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Audacy weighs premium tier with commercial-free radio streams

A survey sent to some Audacy app users asked how much they would be willing to pay for a premium radio experience.

A survey sent to some Audacy app users asked how much they would be willing to pay for a premium radio experience.

The Audacy streaming radio app appears on a smartphone. (Photo by Focal Foto, Creative Commons; Graphic by The Desk)
The Audacy streaming radio app appears on a smartphone. (Photo by Focal Foto, Creative Commons; Graphic by The Desk)

Radio broadcaster Audacy is exploring a plan that would allow users of its streaming radio app to listen to commercial-free music, news and sports programming for a monthly fee.

The plan would see Audacy replace commercial breaks on its traditional AM and FM radio stations with “exclusive content like additional news, interviews or songs, all while remaining in sync with the live broadcast.”

Details of the potential strategy were first revealed in a survey some smartphone and tablet users received when they streamed audio content through the Audacy app over the last few weeks.

The survey asked Audacy listeners to choose how much they’d be willing to pay for commercial-free radio, with the prices starting at $1 per month and going as high as $11 a month, according to a copy of the survey reviewed by The Desk. A follow-up question presented a similar list of options, but asked users to weigh in on the maximum price they’d be wiling to pay before they thought a premium radio subscription was too expensive.

The questionnaire closed out by asking radio listeners to pick from a drop-down list of other premium offerings that would make them more likely to pay for a commercial-free radio subscription. The options included the ability to restart a song from the beginning, branded station swag and subscriber-only events.

Officials at Audacy have not spoken publicly about the potential plan, and no one returned an email seeking comment from The Desk sent earlier in the week.

Audacy’s consideration of a premium, commercial-free streaming radio offering comes at a time when traditional media companies are starting to focus more streaming platforms as the future of their businesses.

Last year, SiriusXM’s top executive affirmed the company is considering more ways to build out its streaming radio platform, which has largely existed as a supplemental product to its satellite radio service. The executive, CEO Jennifer Witz, later said SiriusXM was working on a complete overhaul of its streaming radio product in an attempt to reach younger consumers on a wide variety of devices in and out of cars.

Audacy’s main competitor, iHeartMedia, has offered a premium streaming product through its iHeartRadio app for years. The plan, called iHeartRadio Plus, costs $5 a month and allows streamers to replay songs airing on AM and FM radio stations and access premium versions of on-demand stations and playlists. Likewise, radio aggregator TuneIn offers a premium tier of service that costs $10 a month and offers access to commercial-free news streams, play-by-play from professional sports teams and more than 120,000 audiobooks.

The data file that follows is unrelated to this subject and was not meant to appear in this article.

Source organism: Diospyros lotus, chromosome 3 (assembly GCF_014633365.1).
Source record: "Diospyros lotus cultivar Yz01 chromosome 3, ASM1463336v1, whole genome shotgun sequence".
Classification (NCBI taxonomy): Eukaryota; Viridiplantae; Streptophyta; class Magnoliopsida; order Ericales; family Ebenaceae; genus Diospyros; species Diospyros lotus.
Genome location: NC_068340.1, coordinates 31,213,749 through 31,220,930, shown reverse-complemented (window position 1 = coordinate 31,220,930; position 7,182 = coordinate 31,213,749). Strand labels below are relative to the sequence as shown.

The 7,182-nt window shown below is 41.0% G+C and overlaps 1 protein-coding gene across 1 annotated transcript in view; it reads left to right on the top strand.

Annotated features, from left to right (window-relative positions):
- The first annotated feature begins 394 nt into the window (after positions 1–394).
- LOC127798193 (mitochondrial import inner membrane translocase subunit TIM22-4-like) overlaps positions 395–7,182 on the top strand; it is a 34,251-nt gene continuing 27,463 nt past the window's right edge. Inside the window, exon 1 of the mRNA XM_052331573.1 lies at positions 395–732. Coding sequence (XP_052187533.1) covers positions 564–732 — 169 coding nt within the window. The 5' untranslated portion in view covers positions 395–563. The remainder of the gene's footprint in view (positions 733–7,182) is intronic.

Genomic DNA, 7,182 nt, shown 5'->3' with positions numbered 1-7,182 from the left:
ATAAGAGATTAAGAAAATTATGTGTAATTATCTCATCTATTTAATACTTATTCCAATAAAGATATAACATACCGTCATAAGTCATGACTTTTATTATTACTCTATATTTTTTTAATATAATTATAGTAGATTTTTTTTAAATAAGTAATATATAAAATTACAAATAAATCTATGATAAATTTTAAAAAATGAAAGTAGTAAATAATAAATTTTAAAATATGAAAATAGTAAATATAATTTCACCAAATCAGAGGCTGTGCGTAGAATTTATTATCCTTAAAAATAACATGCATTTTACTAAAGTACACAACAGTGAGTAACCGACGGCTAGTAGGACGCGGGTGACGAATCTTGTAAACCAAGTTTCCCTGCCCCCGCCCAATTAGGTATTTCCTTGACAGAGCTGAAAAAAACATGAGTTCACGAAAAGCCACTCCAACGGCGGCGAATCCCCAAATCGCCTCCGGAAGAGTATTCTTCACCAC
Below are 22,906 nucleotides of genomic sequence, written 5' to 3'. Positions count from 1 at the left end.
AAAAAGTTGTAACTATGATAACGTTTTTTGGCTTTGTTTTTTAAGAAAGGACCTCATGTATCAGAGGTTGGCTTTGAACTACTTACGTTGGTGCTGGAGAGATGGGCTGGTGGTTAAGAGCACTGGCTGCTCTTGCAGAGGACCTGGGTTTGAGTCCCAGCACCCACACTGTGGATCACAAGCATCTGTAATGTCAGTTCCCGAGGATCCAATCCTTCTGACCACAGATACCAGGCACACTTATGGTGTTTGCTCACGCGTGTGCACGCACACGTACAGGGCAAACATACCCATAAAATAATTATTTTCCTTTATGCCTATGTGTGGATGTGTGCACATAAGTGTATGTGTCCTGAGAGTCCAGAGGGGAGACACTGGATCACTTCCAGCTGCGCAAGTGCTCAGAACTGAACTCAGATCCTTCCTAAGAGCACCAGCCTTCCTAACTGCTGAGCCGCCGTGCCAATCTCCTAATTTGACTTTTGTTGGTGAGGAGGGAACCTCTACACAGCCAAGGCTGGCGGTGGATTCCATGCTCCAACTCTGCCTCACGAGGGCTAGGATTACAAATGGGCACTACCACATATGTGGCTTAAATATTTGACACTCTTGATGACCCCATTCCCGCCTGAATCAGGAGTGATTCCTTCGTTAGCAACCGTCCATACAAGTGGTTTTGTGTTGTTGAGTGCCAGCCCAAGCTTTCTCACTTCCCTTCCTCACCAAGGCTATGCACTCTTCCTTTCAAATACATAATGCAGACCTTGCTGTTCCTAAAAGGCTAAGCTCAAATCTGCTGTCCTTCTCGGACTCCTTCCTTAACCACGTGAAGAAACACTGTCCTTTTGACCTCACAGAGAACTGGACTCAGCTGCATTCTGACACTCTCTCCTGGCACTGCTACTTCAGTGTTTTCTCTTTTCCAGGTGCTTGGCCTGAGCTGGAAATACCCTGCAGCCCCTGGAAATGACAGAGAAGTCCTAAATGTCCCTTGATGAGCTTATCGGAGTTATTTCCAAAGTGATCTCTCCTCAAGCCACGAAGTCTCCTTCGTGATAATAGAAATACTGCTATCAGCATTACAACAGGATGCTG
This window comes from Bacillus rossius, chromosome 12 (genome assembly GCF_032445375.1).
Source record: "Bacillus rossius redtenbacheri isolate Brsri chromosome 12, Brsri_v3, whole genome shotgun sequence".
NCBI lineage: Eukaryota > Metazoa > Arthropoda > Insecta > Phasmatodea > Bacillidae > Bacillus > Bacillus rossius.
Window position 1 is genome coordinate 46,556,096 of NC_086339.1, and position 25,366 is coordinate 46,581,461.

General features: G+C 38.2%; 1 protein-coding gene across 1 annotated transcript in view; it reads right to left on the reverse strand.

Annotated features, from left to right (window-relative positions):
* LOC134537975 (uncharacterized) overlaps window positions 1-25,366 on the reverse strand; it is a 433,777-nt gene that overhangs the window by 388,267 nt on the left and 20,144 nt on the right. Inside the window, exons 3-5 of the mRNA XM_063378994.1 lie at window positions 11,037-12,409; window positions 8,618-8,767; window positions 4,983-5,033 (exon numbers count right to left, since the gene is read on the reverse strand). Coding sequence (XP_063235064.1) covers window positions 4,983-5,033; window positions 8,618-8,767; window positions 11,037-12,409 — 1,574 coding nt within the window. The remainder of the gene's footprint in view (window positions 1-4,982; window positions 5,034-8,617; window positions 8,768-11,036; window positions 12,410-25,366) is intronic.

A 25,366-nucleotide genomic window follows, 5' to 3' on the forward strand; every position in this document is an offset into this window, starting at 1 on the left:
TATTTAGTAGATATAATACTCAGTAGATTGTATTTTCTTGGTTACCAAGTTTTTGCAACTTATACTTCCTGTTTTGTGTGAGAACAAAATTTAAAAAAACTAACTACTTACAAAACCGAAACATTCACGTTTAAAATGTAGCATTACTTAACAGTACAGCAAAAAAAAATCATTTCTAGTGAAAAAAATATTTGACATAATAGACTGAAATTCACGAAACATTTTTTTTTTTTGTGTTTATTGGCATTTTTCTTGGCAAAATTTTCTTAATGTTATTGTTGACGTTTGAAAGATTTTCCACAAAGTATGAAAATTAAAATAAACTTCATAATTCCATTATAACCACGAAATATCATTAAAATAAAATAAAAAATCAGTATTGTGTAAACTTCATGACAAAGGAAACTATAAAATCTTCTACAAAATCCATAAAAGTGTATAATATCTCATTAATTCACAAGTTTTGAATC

In January, tech company Auddia launched FaidrRadio, a premium curated music service within its Faidr app. The feature uses artificial intelligence to “insert” music and other programming during commercial breaks on the web streams of supported AM and FM radio stations, and is promoted as a way for subscribers to listen to their local DJs and radio programming “without distracting, unwanted interruptions.”

“We see FaidrRadio as a place for users to engage with great music and compelling program hosts and as a launchpad for new voices to get mainstream exposure,” Michael Lawless, the CEO of Auddia, said in a statement earlier this year.

FaidrRadio launched with a free trial offer for Faidr app users, who were eventually asked to pay $6 a month for the service. In March, executives at Auddia said they were blown away by the success of the app, with one out of 10 app users eventually plunking down cash for a paid subscription, spurred in part by the company’s decision to also integrate podcasts into the platform.

“Our goal of delivering premium, ad-free AM/FM alongside exclusive content is resonating nicely,” Lawless said. “Now that we’ve added podcasts to the iOS app, we feel confident we can maintain or exceed this subscription conversion rate on the product, which puts us ahead of where we need to be in iOS for our metric-inflection point we are targeting mid-year.”

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About the Author:

Matthew Keys

Matthew Keys is the publisher of The Desk and reports on the business and policy matters involving the broadcast television, streaming video and radio industries. He previously worked for Thomson Reuters, Disney-ABC, Tribune Broadcasting and McNaughton Newspapers. Matthew is based in Northern California, has won numerous awards in the field of journalism, and is a member of IRE (Investigative Reporters and Editors).